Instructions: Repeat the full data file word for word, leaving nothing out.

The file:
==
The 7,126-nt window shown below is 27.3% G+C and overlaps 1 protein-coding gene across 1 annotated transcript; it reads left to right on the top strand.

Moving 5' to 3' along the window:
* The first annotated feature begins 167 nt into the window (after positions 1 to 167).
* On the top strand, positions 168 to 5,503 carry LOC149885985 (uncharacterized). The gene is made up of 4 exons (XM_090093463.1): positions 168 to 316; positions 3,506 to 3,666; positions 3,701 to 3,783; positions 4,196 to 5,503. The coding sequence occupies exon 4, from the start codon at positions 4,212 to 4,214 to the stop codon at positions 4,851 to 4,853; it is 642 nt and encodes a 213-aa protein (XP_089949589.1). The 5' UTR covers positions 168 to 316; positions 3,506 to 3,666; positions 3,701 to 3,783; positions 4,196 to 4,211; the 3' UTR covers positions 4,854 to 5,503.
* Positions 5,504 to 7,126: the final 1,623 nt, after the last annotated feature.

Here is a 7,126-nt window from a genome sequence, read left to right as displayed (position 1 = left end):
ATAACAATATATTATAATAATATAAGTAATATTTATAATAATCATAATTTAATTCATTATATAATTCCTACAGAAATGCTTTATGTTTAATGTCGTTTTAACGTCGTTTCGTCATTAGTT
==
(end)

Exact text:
The 7,126-nt window shown below is 27.3% G+C and overlaps 1 protein-coding gene across 1 annotated transcript; it reads left to right on the top strand.

Moving 5' to 3' along the window:
* The first annotated feature begins 167 nt into the window (after positions 1 to 167).
* On the top strand, positions 168 to 5,503 carry LOC149885985 (uncharacterized). The gene is made up of 4 exons (XM_090093463.1): positions 168 to 316; positions 3,506 to 3,666; positions 3,701 to 3,783; positions 4,196 to 5,503. The coding sequence occupies exon 4, from the start codon at positions 4,212 to 4,214 to the stop codon at positions 4,851 to 4,853; it is 642 nt and encodes a 213-aa protein (XP_089949589.1). The 5' UTR covers positions 168 to 316; positions 3,506 to 3,666; positions 3,701 to 3,783; positions 4,196 to 4,211; the 3' UTR covers positions 4,854 to 5,503.
* Positions 5,504 to 7,126: the final 1,623 nt, after the last annotated feature.

Here is a 7,126-nt window from a genome sequence, read left to right as displayed (position 1 = left end):
ATAACAATATATTATAATAATATAAGTAATATTTATAATAATCATAATTTAATTCATTATATAATTCCTACAGAAATGCTTTATGTTTAATGTCGTTTTAACGTCGTTTCGTCATTAGTT